Oftentimes labels become less useful as an issue grows less absolute. Religion seems to be much more complex than a debate between theists and atheists, and framing the issue as such can be detrimental to both involved parties. However, I'm not necessarily convinced that taking no stance on the matter is the right way to go about it. It seems entirely possible to support a particular position without letting it define oneself. In other words, to say "I don't know what God is, understand this world, or know what my purpose is, but I've got a general idea and I'm going to live my life while trying to figure it all out" without needing a label to define it.
Of course, perhaps the question we should ask here is if identity is something that we should have or not have. On the one hand, it's a reason for conflict among the religious, and if a distinction is lost between religions a great reason for hatred and separation could be undone. On the other hand, identity can be a way to present a coherent worldview and way of life that gives both individual and shared purpose. The task seems to be in understanding if we can have purpose and coherence without division, which would seem more desirable than having all of these things.
Frankly, yes we can. Besides the fact that I know that myself and others around me do this on a daily basis, it's a well thought-out aspect of Buddhist psychology that if one dissolves one's ego or extensions thereof, then conflict will naturally settle. This peace is not without purpose, but is inherently valuable. It is perfectly fine to say that I have no religion, but derive purpose, culture, and understanding from wherever I find it.
This is not to say that the idea of a Christian tradition, Buddhist tradition, etc. isn't helpful in making one's source of thought coherent. It is useful to understand some basic ideas and beliefs that can help lead one to wisdom. And it would be missing the point to say that we should combine traditions into a 'unified religion'. The idea (whether one accepts it or not) is to let go of religious identity, not combine different ones (which would ultimately just make a new one).
Now if one believes that he/she should give up their identity as a Christian, Hindu, etc., it does not mean that they need give up their values, their beliefs, or really anything more than a label and the notion of exclusivity. I feel that, while it is of course up to individual choice, this practice should be standard for how we treat religion. Instead of calling ourselves and our children Muslim or Buddhist, we should think of religion as a personal commitment that doesn't fit simply into categories. It's a mode of being and living that simply is a part of the human condition, and there is no need for it to be more of a source of conflict than differences in music taste.
As a final note, I think it is fair to end this by keeping with the idea of not letting ideology define you, but still looking to give some description of religious ideas, by giving a bit about what I believe. I have dodged such a question in my own mind for some time now, but I will give it here in brief.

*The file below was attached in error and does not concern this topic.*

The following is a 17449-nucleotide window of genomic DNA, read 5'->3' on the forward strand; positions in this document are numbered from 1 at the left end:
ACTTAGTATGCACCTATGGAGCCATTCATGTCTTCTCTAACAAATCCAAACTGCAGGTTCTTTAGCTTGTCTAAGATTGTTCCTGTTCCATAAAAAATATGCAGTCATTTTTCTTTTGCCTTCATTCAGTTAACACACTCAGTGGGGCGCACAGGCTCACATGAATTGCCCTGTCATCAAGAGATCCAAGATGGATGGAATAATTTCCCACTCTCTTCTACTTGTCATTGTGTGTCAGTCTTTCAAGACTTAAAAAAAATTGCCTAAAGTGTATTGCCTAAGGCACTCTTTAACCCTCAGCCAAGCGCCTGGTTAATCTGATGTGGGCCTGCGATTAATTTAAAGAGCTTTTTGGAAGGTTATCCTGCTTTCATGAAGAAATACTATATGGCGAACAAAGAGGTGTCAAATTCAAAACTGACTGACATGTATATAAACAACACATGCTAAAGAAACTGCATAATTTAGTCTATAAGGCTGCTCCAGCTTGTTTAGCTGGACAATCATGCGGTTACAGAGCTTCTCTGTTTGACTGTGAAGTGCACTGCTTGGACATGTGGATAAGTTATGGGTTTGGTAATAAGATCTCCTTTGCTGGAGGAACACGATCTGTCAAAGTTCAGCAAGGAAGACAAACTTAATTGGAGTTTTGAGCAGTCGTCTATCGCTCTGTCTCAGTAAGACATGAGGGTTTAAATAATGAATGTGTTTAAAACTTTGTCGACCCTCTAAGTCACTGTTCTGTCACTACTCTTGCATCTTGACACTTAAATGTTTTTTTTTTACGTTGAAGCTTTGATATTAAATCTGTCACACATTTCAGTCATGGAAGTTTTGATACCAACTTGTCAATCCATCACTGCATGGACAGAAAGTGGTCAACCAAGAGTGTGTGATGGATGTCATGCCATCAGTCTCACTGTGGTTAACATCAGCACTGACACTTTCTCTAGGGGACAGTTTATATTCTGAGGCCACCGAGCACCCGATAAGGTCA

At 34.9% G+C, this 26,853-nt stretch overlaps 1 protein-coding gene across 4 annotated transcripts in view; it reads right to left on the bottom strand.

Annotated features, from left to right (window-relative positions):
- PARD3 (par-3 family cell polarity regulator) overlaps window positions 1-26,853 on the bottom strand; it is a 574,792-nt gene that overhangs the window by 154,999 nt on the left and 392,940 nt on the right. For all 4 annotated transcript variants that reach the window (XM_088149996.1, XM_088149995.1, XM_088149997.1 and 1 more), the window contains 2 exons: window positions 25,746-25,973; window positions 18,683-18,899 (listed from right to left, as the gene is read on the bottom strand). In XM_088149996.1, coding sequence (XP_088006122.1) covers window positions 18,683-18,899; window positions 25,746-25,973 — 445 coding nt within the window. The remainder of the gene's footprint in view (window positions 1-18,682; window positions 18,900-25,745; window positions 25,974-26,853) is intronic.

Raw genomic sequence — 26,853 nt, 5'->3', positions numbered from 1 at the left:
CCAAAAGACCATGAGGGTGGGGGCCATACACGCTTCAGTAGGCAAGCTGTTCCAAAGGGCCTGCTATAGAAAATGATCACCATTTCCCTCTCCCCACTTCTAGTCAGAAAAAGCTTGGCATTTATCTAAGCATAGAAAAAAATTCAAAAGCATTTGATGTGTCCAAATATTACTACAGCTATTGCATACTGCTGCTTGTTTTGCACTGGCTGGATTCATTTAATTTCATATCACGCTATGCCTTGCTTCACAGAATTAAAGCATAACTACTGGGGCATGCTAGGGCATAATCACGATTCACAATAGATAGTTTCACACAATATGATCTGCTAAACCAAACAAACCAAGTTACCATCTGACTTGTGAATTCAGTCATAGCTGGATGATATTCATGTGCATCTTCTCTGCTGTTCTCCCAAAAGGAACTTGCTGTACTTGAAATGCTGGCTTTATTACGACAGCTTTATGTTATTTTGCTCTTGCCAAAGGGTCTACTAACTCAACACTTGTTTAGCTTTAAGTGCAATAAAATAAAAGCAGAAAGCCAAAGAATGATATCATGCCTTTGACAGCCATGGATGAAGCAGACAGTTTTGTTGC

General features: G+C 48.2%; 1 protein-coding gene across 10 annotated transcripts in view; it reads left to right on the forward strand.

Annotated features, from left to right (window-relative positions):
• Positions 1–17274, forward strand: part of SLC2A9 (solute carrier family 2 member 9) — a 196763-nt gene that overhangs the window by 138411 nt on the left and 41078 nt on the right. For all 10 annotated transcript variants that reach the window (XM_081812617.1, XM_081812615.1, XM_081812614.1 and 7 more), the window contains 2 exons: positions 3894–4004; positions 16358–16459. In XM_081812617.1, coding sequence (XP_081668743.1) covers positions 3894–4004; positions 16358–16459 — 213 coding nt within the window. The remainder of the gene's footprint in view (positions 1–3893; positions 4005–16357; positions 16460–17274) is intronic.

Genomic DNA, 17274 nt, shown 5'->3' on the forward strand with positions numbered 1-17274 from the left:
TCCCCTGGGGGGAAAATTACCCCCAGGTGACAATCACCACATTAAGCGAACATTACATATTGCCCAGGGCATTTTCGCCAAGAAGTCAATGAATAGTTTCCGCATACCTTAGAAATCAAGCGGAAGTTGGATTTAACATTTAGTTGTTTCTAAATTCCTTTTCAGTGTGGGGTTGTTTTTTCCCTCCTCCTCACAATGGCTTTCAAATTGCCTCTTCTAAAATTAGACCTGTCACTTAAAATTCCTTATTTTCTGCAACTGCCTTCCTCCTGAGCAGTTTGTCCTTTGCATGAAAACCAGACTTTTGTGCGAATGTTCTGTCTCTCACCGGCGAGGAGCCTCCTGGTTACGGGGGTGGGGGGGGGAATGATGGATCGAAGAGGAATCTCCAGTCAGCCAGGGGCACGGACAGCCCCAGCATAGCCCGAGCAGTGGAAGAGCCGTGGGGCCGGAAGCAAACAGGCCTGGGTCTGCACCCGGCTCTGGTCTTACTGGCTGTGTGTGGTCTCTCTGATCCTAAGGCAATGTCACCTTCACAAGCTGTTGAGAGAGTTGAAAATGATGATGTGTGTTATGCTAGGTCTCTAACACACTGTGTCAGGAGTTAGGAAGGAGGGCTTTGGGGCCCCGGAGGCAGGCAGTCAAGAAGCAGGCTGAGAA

In short, I am what I call a 'positive agnostic'. Agnosticism has a perception of being a weak position, where one simply ignores the question of religion. Here, I do the same thing, but defend such a (non-)position by arguing that humanity's position is one where knowledge is a scarce resource. Our ideas about the divine and of the universe may be completely off, and to pretend certainty about anything pertaining to these would be a ridiculous venture. Maybe we can come to know such things, but I don't wish to give unnecessary credibility to positions which confirm or deny ideas concerning the divine.
Not to say that I don't have some ideas about the divine. I think God is 'the answer to the question implied in being', the meaning given to one's existence. From this perspective I seek to understand God.
I'm also one who disbelieves in the notion of self, which helps to shape my ethical stances. I am a utilitarian, though it might be fair to call me a negative utilitarian* (I am more focused with reducing suffering than maximizing pleasure, and I believe that happiness is much different from attaining pleasure). This mode of ethical thought is not grounded in God's commands, due to the problem raised by the Euthyphro dilemma.
Besides this, I believe in trying to live a good life like Jesus did. Jesus had a profound impact on the way I shaped myself and he still does today.
That's all I can say for now, because I'm tired and I haven't thought it all out completely. But I think it's a start.
*Edit on September 1st: Due to my working out some of the problems with this school of thought, I've decided to go with the distinction of "Non-hedonistic utilitarianism", which views the good as that which maximizes happiness. Happiness here is a stable condition that is distinct from pain and pleasure in that it is more lasting and self-transformative. I'll expand upon this point much more later; I might even work on it as part of my undergraduate thesis.